Some musicians get into the game for the instant gratification of sex, drugs, and money. The RPM Challenge is clearly not for those kind of musicians. You actually have to love doing the work so much that you are willing to record a whole album from start to finish, in some cases even write the whole thing from scratch, and design an album cover to boot. And the rewards -- aside from bragging rights and having another 38 minutes of new material to gig with -- are virtually nil. You get to post your album on the RPM website and maybe get your song played on NPR some remote Sunday afternoon when no one's listening. There is no iPad giveaway. No one signs you. No Clive Davis will come to your door.
And yet some are simply up for the challenge of coming up with the goods, driving songwriters to punish their bodies and minds by doing this year after year. This year 1,600 Bands worldwide signed up for it. Some will have their hard drives crash on them; Some get writer's block and turn in a steamy pile of shit. Most will actually finish.
Out of those 1,600, five bands (and yours truly) are representing for Maricopa County and we catch up with them at the midway mark and chart their progress find out what painful lesson they've learned, because there's at least one or two every year.
The Feisty Felines
Andrew Jemsek (Drunk and Horny, Sunorus) and his brother Tristan (Dogbreth) are doing their first challenge this year. They are living dangerously, doing the Challenge from complete and utter scratch.
Progress: Andrew: "It's good so far. I have 7 out of 10 songs written and ready to get tracks put down. Nothing has gotten recorded yet, but we are on track for when I get back into town (going to Portland tomorrow till the 15th)." Painful Lesson Learned Thus Far: For me it's that the more deliberately I try to branch off from what I'm doing, the more I go back to doing things I used to do, such as old timey/Tin Pan Alley type music. But I guess there's really nothing wrong with that, as long as it's from the heart. I just hope I'm at least getting better at it."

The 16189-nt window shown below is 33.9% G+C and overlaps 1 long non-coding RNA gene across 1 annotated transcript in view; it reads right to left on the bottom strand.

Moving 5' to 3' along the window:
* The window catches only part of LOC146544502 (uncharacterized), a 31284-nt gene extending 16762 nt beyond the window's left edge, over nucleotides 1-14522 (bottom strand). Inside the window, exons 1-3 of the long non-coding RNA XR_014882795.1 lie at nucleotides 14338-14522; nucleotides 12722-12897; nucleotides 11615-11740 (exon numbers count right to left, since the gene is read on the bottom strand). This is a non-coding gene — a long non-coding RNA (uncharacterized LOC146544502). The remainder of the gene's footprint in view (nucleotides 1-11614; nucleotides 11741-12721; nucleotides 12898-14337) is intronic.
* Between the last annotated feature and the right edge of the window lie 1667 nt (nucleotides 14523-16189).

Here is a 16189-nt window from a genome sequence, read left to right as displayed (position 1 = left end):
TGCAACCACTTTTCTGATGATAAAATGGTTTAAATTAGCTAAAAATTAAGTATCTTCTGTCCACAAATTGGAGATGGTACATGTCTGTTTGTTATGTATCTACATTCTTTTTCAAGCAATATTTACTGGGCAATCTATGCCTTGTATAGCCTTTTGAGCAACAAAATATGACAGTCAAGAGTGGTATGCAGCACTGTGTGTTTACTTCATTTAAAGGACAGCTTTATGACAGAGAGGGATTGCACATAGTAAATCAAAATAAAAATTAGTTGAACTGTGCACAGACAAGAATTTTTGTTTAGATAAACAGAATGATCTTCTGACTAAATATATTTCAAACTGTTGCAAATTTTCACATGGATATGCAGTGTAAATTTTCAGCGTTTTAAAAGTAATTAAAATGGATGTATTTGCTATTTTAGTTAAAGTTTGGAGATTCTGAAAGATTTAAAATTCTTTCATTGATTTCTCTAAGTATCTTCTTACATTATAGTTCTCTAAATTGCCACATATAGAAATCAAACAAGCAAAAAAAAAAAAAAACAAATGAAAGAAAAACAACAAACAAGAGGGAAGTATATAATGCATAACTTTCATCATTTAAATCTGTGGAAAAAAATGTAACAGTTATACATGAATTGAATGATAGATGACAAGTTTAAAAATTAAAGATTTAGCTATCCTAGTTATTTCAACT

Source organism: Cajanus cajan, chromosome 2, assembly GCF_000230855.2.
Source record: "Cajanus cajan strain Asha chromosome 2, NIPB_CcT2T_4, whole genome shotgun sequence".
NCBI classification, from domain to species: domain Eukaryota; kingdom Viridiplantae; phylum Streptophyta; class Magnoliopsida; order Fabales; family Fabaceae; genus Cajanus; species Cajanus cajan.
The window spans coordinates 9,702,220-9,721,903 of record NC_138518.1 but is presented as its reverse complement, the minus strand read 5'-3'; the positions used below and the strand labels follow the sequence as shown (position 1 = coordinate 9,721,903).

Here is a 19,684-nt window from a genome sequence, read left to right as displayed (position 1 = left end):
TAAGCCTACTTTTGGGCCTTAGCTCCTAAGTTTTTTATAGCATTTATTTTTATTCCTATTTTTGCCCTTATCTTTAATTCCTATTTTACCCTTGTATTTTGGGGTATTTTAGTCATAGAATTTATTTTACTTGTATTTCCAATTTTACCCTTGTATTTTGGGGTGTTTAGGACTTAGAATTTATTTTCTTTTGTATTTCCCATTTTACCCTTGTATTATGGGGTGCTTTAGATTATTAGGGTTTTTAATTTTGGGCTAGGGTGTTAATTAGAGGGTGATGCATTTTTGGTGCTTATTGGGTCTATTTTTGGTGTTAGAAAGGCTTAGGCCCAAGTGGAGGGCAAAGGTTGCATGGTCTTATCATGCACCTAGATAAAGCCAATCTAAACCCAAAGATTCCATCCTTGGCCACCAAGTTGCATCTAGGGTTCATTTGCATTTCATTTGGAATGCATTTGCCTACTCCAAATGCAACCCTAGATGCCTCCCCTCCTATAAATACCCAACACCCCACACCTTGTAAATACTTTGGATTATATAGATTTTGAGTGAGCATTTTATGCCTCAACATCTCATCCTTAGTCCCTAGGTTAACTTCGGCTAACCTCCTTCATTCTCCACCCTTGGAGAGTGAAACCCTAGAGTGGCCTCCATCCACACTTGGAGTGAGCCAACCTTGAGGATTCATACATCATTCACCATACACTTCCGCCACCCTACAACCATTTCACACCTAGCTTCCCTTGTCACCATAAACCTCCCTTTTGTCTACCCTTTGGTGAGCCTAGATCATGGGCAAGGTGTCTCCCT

Still known to many as the fury-filled lead singer of the Smoky Mountain Skullbusters, Mike has been doing solo acoustic shows for years and now wants to do an acoustic album.
Progress: "I have written all the lyrics for 9 songs including one previously unfinished song. Securing a local studio for next week looks like I may end up doing acoustic and vocals only."
Painful Lesson Learned Thus Far: "It always slows me down if I don't have my lyrical material complete. As simple as my lyrics are it is very frustrating to lack a part when you need it. I usually complete them and then change them if something better pops up, that way there are no gaps."
Eli Tannix is the brainchild of Dan Stone, who'll you'll know from all his coaching efforts in BroLoaf and Matt Strangwayes of Greenhaven. But this entry will be Stone's record, an all-star effort with appearances by Danny Marianino of North Side Kings, Todd the Bod- Geetar from BroLoad and Jay Hofer of Greenhaven. "Tannix is a creation of Matt and I. He embodies all that is cooler than thou in music, a rampant [force], who according to legend, has recorded hundreds of albums with various bands and bizarre artists. This should make me able to have a complete free form recording session. The album is intended to be Volume 17 of his greatest lost hits."
Progress: "Over the weekend I laid down most of the drum tracks for the record. I have got four drum tracks finalized and ready for the next stage of bass. Danny M came over Sunday and we wrote another song. The originally nebulous idea of who will play what has solidified as well. Danny and Todd will be switching off on guitars, with Jay Hofer coming in later to add some solos and other touch-ups. I am taking the bass role on if not all then the majority of the tracks. A drum machine will be handling the drums, so in the spirit of Big Black's drummer "Roland," our drum machine will go by the name "Steady" Freddie Dims. (a role to be handled live by Matt).